Doha we know today as Qatar Airways started

Doha is the capital of the State of Qatar, a small country on the northeastern cost of the Arabian Peninsula, sharing boarders with only Saudi Arabia. With a population of a booming 2.6 million of which 2.3 million are expats, Doha is flourishing into a household multicultural commercial city knows for its diversely mixed community and endless business opportunities.  Within a short span of thirty years Qatar has been able to excel in developing and prospering in all major industries. From holding the first place in the highest per capita income globally, to developing a dynamic commercial business hub, to creating a world leading five-star airline and airport.  With a GDP ?of a staggering ?$152 billion in 2016, Qatar’s wealth, is not only a result of having the world’s third-largest oil and natural gas reserve, but also from the intelligently formulated strategies of their Al Thani leaders in diversifying their sources of revenue. Home to the world-renowned Hamad International Airport, which is the primary hub to the Airline of the year for four years, Qatar Airways, this tiny country is a giant beast pioneering the aviation industry.  The industry giant we know today as Qatar Airways started off in 1994 as a small-scale regional carrier with only a few routes. However, in 1997 under the command of Sheikh Hamad bin Khalifa Al Thani it was relaunched with a vision to turn the humble airlines into a globally recognized name.  Akbar Al Baker, the chief executive of Qatar Airways played a major role in leading the development of Qatar Airways as well as Hamad International Airport. He was able to elevate the level of service of the airlines to exceed the standards of global competitors, making it a shining role model of excellence admired and replicated by many up-and-coming airlines as well as leading legacy carriers.  The state-owned flag carrier is headquartered in Doha. It serves more than 150 destinations worldwide, with a fleet size of over 200 aircrafts, consisting of a mix of both narrow body and widebody Airbus and Boeing aircrafts, including 6 A380s and 30 Boeing 787 Dreamliners amongst others. Starting off with a staff of only 75 employees, Qatar airways now employees over 43,000 people. In 2015 alone, it carried over 30 million passengers. It is also a member of Oneworld, making it the first and only airlines in the gulf region to sign with an airline alliance.  The airlines strategically grew at a moderate pace to reach the top, winning many awards and achieving a number of outstanding accomplishments along the way. Qatar Airways was named Airline of the Year for the years 2011, 2012, 2015 as well as 2017 by the legendary Skytrax World Airline Awards voted for by over 18 million travelers across the globe. They have also achieved many other accolades such as the Best Airlines in the Middle east and the Best Business Class in the World.    Page Break Aim of the study  As we know, the aviation industry is one of the most dynamic and highly competitive industries in the world. The slightest setback can lead to the failure of an entire airline. During the summer of 2017, one of the most historical events took place in the gulf region, six countries cut off all diplomatic ties with Qatar, which included blocking off their land, sea and air spaces from Qatar. This turning point is known as the Qatar blockade. This major political crisis had not only an outstanding effect on the State of Qatar, but also on its renowned national carrier. The aim of this research study is to examine the economic and social impacts of the Qatar blockade on the world-leading airlines, Qatar Airways.     Research Questions  Before beginning the research process, it is essential to set some research questions to get the most out of this study. The question will be used as a guide to help extract the accurate information required to achieve the aim of the study.  1) What are the economic and social impacts of the blockade on Qatar Airways? 2) What is Qatar Airways doing to recover from the impacts of the Blockade? 3) What does the future look like for Qatar Airways?    Page Break Significance of the Study  This research study is going to first discuss the history of Qatar and its national luxury airline. Furthermore, it will focus on the events that took place with the announcement of the ban, and the economic and social impact it had on Qatar and more specifically on Qatar Airways. Moreover, it will go into further detail on what Qatar and its national carrier are doing to cope with the dilemma. Finally, it will analyze all the information gathered from the different methods of research used, to predict what the future might look like for Qatar’s star carrier.   Page Break Chapter 2  Literature Review  According to an article written by the Financial Times in August of 2017, The Saudi-led political blockade on Qatar irrupted after years of rising tension between the two nations. The Quartett, which include Saudi Arabia, the UAE, Bahrain and Egypt rapidly intensified the isolation of Qatar keeping themselves little realistic option to exert more pressure on their nemesis neighbor. Saudi journalist, Mr Fayadh claims that the Qatar embargo is justified after nearly twenty years of the Qatari media’s attempts to sabotage Saudi Arabia and the gulf. (Financial Times, 2017) Furthermore, Qatari news channel Al Jazeera reported on their website, that while addressing the UN General Assembly on the 20th of September 2017, Qatar’s ruling prince Sheikh Tamim Al-Thani explained how the blockade by his nations neighboring countries was a “betrayal”. And that their attempts to pressure Qatar by blocking medicine and food from the Qatari people and to coerce them to change the nation’s political affiliation was in itself “one of the definitions of terrorism,” he said. (Sheikh Tamim, 2017) Qatar Airways CEO Akbar Al Baker maintained a brave face for a long period of time following the diplomatic dispute. However, the damages caused by the ban were too severe to be able to deny any longer. In an interview with American news channel CNBC given in Singapore during the CAPA aviation conference, he admitted to this being one of the most difficult years for the Gulf’s fastest growing carrier. Al Akbar also called for the need of more international pressure to help put an end to the catastrophe that Qatar was unfairly facing.  Also, in the report which was published on the CNBC website in November of 2017, he stated that Qatar were depending on the United States’ President Donald Trump to do something about it. Taking into account that the US and Qatar were allies and considering the major assets and benefits the States would stand to gain from Qatar, he excepted more of President Trump during their predicament. “President Trump is trying to do more, but I think he needs to do even more because he has given an undertaking to my ruler that he will solve the problem and he will solve it soon,” said Al Baker. (Oriel Morrison-David Reid, 2017)     Company Profile  Sector: Consumer Discretionary Industry: Passenger Transportation Sub-Industry: Airlines IATA code: QR ICAO code: QTR Founded: 22-11-1993 Commenced operations: 20-1-1994 Hub: Hamad International Airport Alliance: Oneworld Destinations: Over 150 Frequent-flyer program: Qatar Airways Privilege Club (Qmiles) Parent company: Government of Qatar Slogan: Going Places Together Website: www.qatarairways.com  Executive Board Members: H.E. Ali Shareef Al Emadi- Chairman H.E. Sheikh Abdul Rahman bin Khalifa Al Thani- Vice Chairman  H.E. Issa  Mohamed Al Mohannadi- Member H.E. Jasim Saif Al Sulaiti- Member H.E. Akbar Al Baker- Member and GCEO of Qatar Airways H.E. Sheikha Hanoof bint Thani Al Thani- Member    Qatar Airways Figures:   Qatar Airways has announced the launch of 24 new destinations: Abidjan, Ivory Coast Accra, Ghana Canberra, Australia Cardiff, United Kingdom Chiang Mai, Thailand Chittagong, Bangladesh Douala, Cameroon Dublin, Republic of Ireland Kiev, Ukraine Las Vegas, United States Libreville, Gabon Lisbon, Portugal  Medan, Indonesia Mombasa, Kenya Mykonos, Greece Nice, France Prague, Czech Republic Rio de Janeiro, Brazil San Francisco, United States Santiago, Chile Sarajevo, Bosnia and Herzegovina Skopje, Republic of Macedonia  Utapao, Thailand Malaga, Spain     Fleet size: Qatar Airways fleet comprises of both narrow and wide body aircrafts, which are a mixture of Boeing and Airbus. Below is the current fleet including commercial, cargo and executive aircrafts. Aircraft type Number of Aircraft Airbus A3I9LR 2 Airbus A320 39 Airbus A32I-200 8 Airbus A330-200 13 Airbus A330-300 13 Airbus A340-600 4 Airbus A350-900 16 Airbus A380 7 Boeing 787 Dreamliner  30 Boeing 777-200LR 9 Boeing 7770300ER 34 Airbus A330F 8 Boeing 777F 12 Boeing 747F 1 TOTAL 196   Qatar Executive fleet operates a mix of luxury jet services available for charter to cater to the growing business travel community: Aircraft In service Orders Bombardier Challenger 605 3 0 Bombardier Global 5000 4 0 Bombardier Global Express XRS 1 0 Gulfstream G650ER 3 10 Gulfstream G500/G600 0 20 Total 11 30    Financial report: Financial highlights  Fiscal 2017 Fiscal 2016 Revenue and other operating income QAR m 39,387 35,681 Operating profit QAR m 2,092 3,015 Operating margin % 5.3 8.5 Profit attributed to owner QAR m 1,972 1,621 Profit margin % 5.0 4.5 EBITDAR QAR m 10,545 9,354 EBITDAR margin % 26.8 26.2 Total assets QAR m 99,722 93,760 Cash assets QAR m 19,744 22,785 Debt to equity ratio  0.33:1 0.34:1 Employees Employee number at fiscal end 43,113 39,369     Airline operating statistics  Fiscal 2017 Fiscal 2016 Passengers carried Number ‘000 32,007 26,654 Cargo carried Tonnes 1,153,825 954,191 Available seat kilometers Million 185,208 151,980     Qatar Airways Group: 100% owned by Qatar     Qatar blockade  On the fifth of June of 2017 the Qatar blockade or as some may call it the gulf crisis took place. Six countries including the United Arab Emirates, Saudi Arabia, Bahrain, Yemen, Egypt and the Maldives cut off all diplomatic and economic relations with Qatar. Which not only included trade but also travel bans with the country. The six countries inflicted a sea, land and air blockade with Qatar, alleging that the state funded terrorist groups and supported the United States in the War on Terror, which is a violation of the agreement previously set between the members of the Gulf Coorperation Council (GCC).  The allegations of aiding terrorists imposed by the six countries continue to be strongly denied by Qatar. While attending the UN General Assembly Sheikh Tamim bin Hamad Al Thani, the ruling prince of Qatar said, “I stand before you while my country and my people are subjected to an ongoing and unjust blockade imposed since June 5 by neighboring countries,” he also added, “the countries who imposed the blockade on the state of Qatar interfere in the internal affairs of many countries, and accuse all those who oppose them domestically and abroad with terrorism. By doing so, they are inflicting damage on the war on terror.” (UNGA, 2017)  *Mention figure 1 with a title after each picture you add* Non-the less the countries accused of the embargo, continue to sever relations with Qatar. The Saudi government said that, “The Kingdom of Saudi Arabia declares that any dialogue or communication with the authority in Qatar shall be suspended until a clear statement explaining its position is made in public and that its public statements are in conformity with its obligations.” (Deutsche Welle, 2017)  A list of thirteen demands including restraining relations with Iran among others were issued to Qatar, stating that if all of them were properly met the embargo would be terminated by all participating states. However, the Qatari government has refused to meet any of these demands “denouncing them as attempts to infringe Qatar’s sovereignty.” (Qatar, 2017) Indicating a protentional breakthrough in the conflict, Qatar has stated that they are open to resolving the issue. There were a number of attempts to reach a mutual agreement all of which have been hopeless so far. Oman and Kuwait were the only two gulf countries that remained linked to Qatar, due to their neutral foreign policies. With the support of the Sultan of Oman, Qaboos bin Said Al-Said, Kuwait’s Emir Sheikh Sabah al-Ahmad al-Jaber al-Sabah played the role of peace maker to try and mediate the row and come to a mutual agreement between the rival states, aimed to strengthen relations and bring back peace and stability to the region.     Impacts of Blockade on Qatar and Qatar Airways   Economic impacts on Qatar: The gulf crisis resulted in many implications, both economic as well as social. The high cost of the blockade was not only received by Qatar, but also by its neighboring rivals, Saudi Arabia and the UAE predominantly due to both countries deep relations with Qatar.  Many major multinational Emirati and Saudi businesses, such as banks and law firms are based in both Doha and Dubai. As a result, over 1,080 Emirati companies operating in Qatar and over 4,200 Qatari companies in the UAE have taken a hard hit from the embargo. The value of Qatar’s trade flows in 2015 alone, amounted to over $7 billion with the UAE, $2 billion with Saudi Arabia and $500 million with Bahrain.  In addition, Qatar sits on the largest natural gas reserve in the region. Despite the diplomatic dispute, Qatar does not plan to shut down the Dolphin gas pipeline which pumps two billion cubic feet of gas per day to the UAE. Qatar worries that cutting of the pipeline would cause a harmful impact on the well-being of the Emirati people and the UAE’S need for natural gas to survive and sustain.   Qatar also imports 40% of its food, by the use of Saudi airspace and the UAE port of Jebel Ali, which as a result of the boycott is no longer possible. Resulting in an immediate pour of help and support through the shipment of large quantities of food, goods and other cargo to Qatar, from other allies such as Turkey, Oman and Iran. Qatar started shipping cargo from Oman’s port of Sohar to Doha’s Hamad port to bypass the need to dock in the Gulf states that have severed ties with Qatar.  The standoff caused the most damage to the banking, tourism, and trade sectors in Qatar. Within one month of the blockade Qatar’s imports dropped 40% in comparison to the previous year as well as a slump in the number of tourist visiting Qatar from other gulf countries, as shown in the graphs below:    Social impacts on Qatar: In addition to the economic implications suffered by Qatar and its neighbors, damage was also done to social relations due to the deep ties shared by the gulf states. The blockade imposed on Qatar led not only to breaking up business, but also families. Saudi Arabia, the UAE and Bahrain forbid Qatari nationals from entering their borders and gave their own citizens 14 days to evacuate Qatar.   With a staggering number of 6,474 families where one spouse is Qatari. Thousands of mixed-citizenship Qatari couples had to face the harsh reality of breaking up, which called for the intervention of the United Nations as it was violating human rights. According to official statistics there are an estimated 20,000 Saudi citizens and 15,000 Bahrainis and Emiratis who live and work in Qatar that might be tragically affected by the blockade.   Financial impacts on Qatar Airways: The overnight diplomatic crisis led to Qatar Airways losing over fifty flights per day, eighteen destinations and an estimated eighteen percent of the airlines total seating capacity. While the number of reservation also suffered a drop, Qatar Airways executives were not shaken by it and rather said that the dip was manageable. The ban prompted the cancelation of a few short haul flights, while numerous lucrative intercontinental destinations to Africa and Europe needed to be rerouted due to the airspace restrictions, raising fuel prices and making flight time longer and less competitive. Doha’s national carrier even had to go as far as replacing several narrow-body routes with wide-body to be able to carry more fuel to fly the longer distance.  Despite the giant gulf airline collecting a rather sizable cash injection of nearly $500 million in additional government subsidies in fiscal year 2017, they still suffered great losses that undoubtedly hurt their business. According to their annual report of fiscal year 2017, the industry giant suffered the operating loss of a staggering $703 million in FY2017, which is a huge decline than the previous fiscal year of 2016, where their operating loses reached an estimated $358 million. The Saudi-led embargo led to the airline losing approximately 20 percent of its revenue, 25 percent of its duty-free sales in its hub during the first week of the blockade and 11 per cent of its network giving it the fourth worst financial performance in the global airline industry for the year 2017. Despite the heavy backlash Qatar Airways chief executive persists on staying defiant. He mentioned in an interview with CNN that, “losing access to its neighbors is simply an opportunity for Qatar Airways to serve the markets it didn’t have the bandwidth to cover in the past.” (Zhang, 2017)   Aviation impacts on Qatar Airways: As previously mentioned, the blockade on Qatar by the boycotting gulf states also included blocking off their airspace from Qatar. All Qatari registered aircrafts flying to and from Qatar were banned from entering the airspace of the United Arab Emirates, Saudi Arabia, Egypt and Bahrain.  Due to the ban, Qatar airways could also no longer fly over the participating countries to highly profitable destinations in the United states and Europe. Therefore, the airline had to undergo major damage control and reroute most of their flights over Turkey and Iran. Resulting in an increase in fuel prices, longer flight times, and inefficient routing which we will further go into more detail.  Not only that but the sudden ban led to hundreds of Qatar airways offices to be shut down, staff being thrown out without prior notice, passengers unable to get a refund and managers being detained. In addition, all Qatari media including the Qatar Airways website were blocked, as well as famous Qatari owned news channel Al-Jazeera and other popular football and cartoon channels.   The Dubai-Doha route is the busiest in the gulf, they share nearly twenty flights each day. However, on the morning of June 6th 2017, the Emirati government abruptly ended all flights between the two countries. The nightmare came as a shock as Qatar Airways scrambled to cancel all flights to and from Dubai, while the overnight ban left hundreds of chaotic travelers stranded at airports not knowing where to go, or what to do next. On Wednesday, the UAE confirmed that Qataris will no longer be allowed to enter or land at any airports in the country while expats residing in Qatar will no longer be eligible for visas upon arrival in the Emirates.  “The biggest falls came for Qatar’s routes to and from Saudi Arabia, where net bookings slumped from 10,000 to minus 110,300, and the UAE, from 4,700 to minus 36,000,” said a spokesman for Travelport, the global travel commerce platform specialist. (Travelport, 2017) On the other hand, the Bahraini government were nice enough to partially open up their airspace to Qatar. If not for this gracious act, Qatar airways would have had to terminate all operations due to the fact that the Bahraini airspace virtually surrounds most of Qatar. Qatari aircrafts were given permission to only use two routes. The first for arriving aircrafts, and the other for departing. Leading to an intensely congested air space, as the majority of flights to and from Qatar had only those two routed to pass through. Figure 1 is an illustration of what that might look like.  Figure 2 in an example of the detrimental aftermath of the blockade. It shows how the flight time from Doha to Khartoum nearly doubled after the blockade. While it previously took three and a half hours, and flew above Saudi Arabia. On June 6, day one of the embargo, the flight took 6 hours, as it steered clear of UAE and Saudi airspace, having to fly around the Arabian peninsula.       How Qatar Airways is dealing with the crisis  The Saudi-led embargo on Qatar resulted in a gigantic economic and social impact. The political dispute disrupted trade, delayed projects and business deals in Qatar and the gulf, and caused devastation to many families and laborers. Temporarily, the expenses will fall all the more intensely, yet not solely, on the State of Qatar. Nevertheless, if the dispute continues, Qatar will rely on alternative channels, that might possibly reshape the political, economic and social scene in the region that might eventually hurt Qatar’s neighbors.  Even though the blockade cost Qatar Airways to lose a large number of flights, of which include a big portion of their flights in the gulf as well as other lucrative international destinations. Al-Bakri continues to claim that the diplomatic quarrel does not hinder the global giant’s growth, and if anything pushes it to reach new horizons.  In a strategy to counteract this great deal of loss, the carrier doubled up on new global destinations such as Mykonos, Dublin and Prague.  As the crisis caused the leading carrier to realize that they are unable to depend on their gulf partners, and instead must diversify their portfolio by expanding globally.  Qatar’s national carrier increased the number of wide-body destinations that use Hamad International Airport as a transfer point. In addition to that they purchased stakes in both South America’s largest airlines Latam Airlines Group as well as British Airways owner IAG, after attempting to invest in American Airlines Group but being disregarded by the American giant.  Another strategy that Qatar Airways took was to drastically drop ticket prices. Going into a price war with gulf rival Emirates, who has approximately double the traffic of Qatar Airways was a risky move. Nonetheless cutting fares in the gulfs highly competitive market could be the way to lure passengers their way. Even if the blockade adds a bit to travel time on Qatar’s national carrier, “it’s amazing what cheap tickets can do,” says Andrew Charlton of Swiss consulting firm Aviation Advocacy. (Andrew Charlton, 2017) This past September Qatar Airways closed a deal to buy 49 percent of the Italian carrier, Meridiana.  Furthermore, the gulf giant also bought ten percent stake from the Hong Kong carrier Cathay Pacific Airways Ltd worth $661 million, in which they aim to codeshare on more flights than just their Dubai and Hong Kong hubs, as well as seek opportunities for joint purchasing in ground handling, fuel and maintenance in hopes of profiting from the blooming Chinese market.  In August, only two months after the boycott, Bahrain and the United Arab Emirates granted Qatar access to a new route in their airspace located above international waters which the Civil Aviation Authority in Qatar considered as a “great success”. In addition to that, International Civil Aviation Organization (ICAO) has been working with “various Middle Eastern states to ensure equitable access to airspace for Qatar-registered aircraft” since the ban took place said a ICAO spokesman Anthony Philbin. (ICAO, 2017)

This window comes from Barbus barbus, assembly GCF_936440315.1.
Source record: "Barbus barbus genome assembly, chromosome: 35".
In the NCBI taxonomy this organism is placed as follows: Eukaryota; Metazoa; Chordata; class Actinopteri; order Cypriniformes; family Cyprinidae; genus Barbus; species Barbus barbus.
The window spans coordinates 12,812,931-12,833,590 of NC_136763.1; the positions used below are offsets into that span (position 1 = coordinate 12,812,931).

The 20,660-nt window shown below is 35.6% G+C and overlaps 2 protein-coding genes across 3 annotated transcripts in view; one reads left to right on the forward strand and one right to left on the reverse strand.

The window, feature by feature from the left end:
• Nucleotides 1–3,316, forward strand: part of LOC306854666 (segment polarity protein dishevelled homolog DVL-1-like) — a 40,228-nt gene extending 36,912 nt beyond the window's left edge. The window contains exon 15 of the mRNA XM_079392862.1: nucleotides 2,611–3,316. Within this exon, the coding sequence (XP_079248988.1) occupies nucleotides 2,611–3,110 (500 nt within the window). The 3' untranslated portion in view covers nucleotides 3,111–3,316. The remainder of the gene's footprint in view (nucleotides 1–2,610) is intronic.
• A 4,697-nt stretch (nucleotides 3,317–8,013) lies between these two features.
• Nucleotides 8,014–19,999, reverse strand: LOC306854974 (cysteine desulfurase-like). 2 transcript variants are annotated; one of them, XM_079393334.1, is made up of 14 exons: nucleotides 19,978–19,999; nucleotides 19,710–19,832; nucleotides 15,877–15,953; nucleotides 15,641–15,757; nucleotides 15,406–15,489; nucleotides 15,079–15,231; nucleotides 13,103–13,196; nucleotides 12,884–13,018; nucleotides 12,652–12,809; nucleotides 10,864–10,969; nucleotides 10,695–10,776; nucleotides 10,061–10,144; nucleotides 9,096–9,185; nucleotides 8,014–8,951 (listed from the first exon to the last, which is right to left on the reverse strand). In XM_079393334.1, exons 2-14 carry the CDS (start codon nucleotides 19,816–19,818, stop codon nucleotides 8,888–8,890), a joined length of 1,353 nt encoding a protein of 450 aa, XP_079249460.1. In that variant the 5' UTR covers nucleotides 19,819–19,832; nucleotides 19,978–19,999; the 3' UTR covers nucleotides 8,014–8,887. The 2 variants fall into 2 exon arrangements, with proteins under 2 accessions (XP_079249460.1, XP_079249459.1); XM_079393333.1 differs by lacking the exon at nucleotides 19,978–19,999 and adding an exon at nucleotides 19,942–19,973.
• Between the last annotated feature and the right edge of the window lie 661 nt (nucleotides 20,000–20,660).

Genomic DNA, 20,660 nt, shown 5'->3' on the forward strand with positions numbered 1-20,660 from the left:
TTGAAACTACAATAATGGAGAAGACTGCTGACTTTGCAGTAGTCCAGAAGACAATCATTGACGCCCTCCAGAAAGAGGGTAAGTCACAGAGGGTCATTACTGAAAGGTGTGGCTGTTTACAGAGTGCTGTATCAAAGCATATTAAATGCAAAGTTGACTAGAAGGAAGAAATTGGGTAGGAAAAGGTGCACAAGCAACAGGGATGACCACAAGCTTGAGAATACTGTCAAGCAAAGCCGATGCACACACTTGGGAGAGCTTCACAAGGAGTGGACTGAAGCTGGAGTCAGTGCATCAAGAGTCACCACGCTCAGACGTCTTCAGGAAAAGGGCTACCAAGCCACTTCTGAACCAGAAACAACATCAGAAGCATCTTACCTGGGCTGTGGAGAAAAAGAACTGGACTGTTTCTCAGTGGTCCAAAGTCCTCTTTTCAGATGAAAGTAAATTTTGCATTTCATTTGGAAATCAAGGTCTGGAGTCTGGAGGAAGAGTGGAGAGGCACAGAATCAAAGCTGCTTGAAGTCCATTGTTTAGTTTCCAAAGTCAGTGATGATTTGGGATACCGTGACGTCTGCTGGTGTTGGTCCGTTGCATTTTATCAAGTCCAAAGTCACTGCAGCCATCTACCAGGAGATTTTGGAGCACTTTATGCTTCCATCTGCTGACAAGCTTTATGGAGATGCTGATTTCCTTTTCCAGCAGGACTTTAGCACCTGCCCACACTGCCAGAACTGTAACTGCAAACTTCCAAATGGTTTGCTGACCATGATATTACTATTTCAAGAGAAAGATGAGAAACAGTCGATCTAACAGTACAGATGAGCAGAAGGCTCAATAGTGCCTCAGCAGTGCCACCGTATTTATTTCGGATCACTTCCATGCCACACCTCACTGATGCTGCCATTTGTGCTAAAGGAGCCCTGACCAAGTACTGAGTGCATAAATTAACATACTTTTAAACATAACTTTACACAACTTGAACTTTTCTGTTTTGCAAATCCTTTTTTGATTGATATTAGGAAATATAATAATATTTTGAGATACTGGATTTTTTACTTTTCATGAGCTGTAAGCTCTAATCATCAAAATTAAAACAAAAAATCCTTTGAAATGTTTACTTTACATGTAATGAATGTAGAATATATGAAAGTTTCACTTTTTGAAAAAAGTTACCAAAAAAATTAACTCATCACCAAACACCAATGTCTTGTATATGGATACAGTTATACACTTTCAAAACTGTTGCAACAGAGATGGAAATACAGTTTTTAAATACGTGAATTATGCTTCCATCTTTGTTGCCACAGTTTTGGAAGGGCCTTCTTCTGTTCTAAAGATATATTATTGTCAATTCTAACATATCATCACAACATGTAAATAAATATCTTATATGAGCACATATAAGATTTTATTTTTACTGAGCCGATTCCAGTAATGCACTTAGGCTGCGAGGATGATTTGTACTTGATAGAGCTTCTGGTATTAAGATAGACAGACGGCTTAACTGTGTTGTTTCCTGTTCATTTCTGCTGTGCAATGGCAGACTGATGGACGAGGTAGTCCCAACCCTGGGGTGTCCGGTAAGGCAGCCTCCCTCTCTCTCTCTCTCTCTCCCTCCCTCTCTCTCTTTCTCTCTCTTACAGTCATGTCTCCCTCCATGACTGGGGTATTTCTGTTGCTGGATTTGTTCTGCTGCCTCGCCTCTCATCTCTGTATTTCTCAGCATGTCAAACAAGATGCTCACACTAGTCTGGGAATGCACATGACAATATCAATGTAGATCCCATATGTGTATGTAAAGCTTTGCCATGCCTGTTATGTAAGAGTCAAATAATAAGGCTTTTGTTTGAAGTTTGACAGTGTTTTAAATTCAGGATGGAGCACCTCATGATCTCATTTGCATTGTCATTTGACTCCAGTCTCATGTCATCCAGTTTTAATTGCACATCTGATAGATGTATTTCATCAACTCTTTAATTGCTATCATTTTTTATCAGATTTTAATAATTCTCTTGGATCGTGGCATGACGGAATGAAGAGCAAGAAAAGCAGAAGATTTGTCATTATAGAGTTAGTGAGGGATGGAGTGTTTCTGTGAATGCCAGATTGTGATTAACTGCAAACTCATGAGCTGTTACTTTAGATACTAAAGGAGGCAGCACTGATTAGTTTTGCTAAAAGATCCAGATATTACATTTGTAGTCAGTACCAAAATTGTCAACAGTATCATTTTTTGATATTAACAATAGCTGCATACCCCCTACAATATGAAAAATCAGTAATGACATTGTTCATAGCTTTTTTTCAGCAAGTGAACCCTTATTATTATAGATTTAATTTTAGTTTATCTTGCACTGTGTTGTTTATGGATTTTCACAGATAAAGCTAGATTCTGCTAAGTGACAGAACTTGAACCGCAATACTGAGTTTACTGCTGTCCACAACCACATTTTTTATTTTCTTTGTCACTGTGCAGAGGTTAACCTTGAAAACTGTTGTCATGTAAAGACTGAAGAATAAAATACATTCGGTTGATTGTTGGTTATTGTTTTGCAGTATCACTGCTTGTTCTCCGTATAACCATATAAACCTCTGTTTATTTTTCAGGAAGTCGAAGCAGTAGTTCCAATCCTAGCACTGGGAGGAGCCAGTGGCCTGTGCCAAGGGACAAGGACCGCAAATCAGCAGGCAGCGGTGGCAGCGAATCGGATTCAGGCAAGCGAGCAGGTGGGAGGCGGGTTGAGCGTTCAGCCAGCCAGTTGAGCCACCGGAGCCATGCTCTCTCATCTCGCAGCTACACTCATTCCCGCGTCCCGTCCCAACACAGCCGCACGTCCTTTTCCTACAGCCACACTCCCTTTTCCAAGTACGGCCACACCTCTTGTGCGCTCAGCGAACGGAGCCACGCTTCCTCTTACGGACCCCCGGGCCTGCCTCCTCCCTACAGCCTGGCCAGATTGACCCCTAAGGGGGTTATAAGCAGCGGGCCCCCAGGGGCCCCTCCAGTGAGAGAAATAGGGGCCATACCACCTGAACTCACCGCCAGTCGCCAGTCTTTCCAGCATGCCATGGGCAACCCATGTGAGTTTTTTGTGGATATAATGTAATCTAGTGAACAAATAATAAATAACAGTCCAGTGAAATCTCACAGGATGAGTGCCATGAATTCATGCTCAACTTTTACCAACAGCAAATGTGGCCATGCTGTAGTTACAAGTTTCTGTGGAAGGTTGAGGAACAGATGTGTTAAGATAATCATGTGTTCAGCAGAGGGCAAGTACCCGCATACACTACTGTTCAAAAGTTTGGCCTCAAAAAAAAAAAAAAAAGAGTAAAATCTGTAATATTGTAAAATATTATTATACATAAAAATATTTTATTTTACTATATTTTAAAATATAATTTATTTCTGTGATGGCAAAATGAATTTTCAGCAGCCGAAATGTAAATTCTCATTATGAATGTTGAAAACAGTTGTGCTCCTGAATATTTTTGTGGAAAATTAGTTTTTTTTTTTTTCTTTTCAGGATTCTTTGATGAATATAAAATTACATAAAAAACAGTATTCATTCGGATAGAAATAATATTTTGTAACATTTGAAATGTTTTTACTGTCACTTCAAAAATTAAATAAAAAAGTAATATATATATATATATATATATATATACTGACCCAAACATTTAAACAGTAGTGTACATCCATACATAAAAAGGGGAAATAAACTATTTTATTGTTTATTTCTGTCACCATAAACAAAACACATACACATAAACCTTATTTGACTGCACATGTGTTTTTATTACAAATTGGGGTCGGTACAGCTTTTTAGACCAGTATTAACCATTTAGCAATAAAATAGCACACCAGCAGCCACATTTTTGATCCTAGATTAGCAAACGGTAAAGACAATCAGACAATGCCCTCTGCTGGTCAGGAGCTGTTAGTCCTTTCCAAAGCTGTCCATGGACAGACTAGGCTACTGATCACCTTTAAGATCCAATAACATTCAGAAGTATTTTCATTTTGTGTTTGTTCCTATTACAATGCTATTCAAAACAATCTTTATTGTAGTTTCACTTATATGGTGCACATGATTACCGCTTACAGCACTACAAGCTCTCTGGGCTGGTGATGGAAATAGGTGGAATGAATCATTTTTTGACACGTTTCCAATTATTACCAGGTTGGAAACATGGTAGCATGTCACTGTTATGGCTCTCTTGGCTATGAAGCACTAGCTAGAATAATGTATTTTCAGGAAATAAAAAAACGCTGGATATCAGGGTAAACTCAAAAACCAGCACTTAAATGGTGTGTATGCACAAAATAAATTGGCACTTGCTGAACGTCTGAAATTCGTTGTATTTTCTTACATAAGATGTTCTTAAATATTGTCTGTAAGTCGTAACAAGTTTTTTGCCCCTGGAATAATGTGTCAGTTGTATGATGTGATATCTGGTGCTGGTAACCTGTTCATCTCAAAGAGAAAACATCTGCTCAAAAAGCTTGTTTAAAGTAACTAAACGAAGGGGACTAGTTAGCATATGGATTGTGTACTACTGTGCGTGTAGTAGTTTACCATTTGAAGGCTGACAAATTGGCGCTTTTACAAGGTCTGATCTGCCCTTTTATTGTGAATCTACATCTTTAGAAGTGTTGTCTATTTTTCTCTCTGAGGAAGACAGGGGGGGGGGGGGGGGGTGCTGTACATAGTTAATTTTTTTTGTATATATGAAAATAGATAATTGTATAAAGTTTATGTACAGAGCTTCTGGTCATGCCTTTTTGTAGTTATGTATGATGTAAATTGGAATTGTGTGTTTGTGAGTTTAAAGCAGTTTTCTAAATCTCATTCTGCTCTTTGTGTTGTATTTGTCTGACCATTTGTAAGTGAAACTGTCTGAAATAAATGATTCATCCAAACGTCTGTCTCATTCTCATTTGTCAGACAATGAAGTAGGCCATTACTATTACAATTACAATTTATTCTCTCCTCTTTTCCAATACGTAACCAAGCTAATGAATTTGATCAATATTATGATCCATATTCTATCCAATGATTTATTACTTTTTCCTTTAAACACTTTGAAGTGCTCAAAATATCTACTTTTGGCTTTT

BACK TO TOP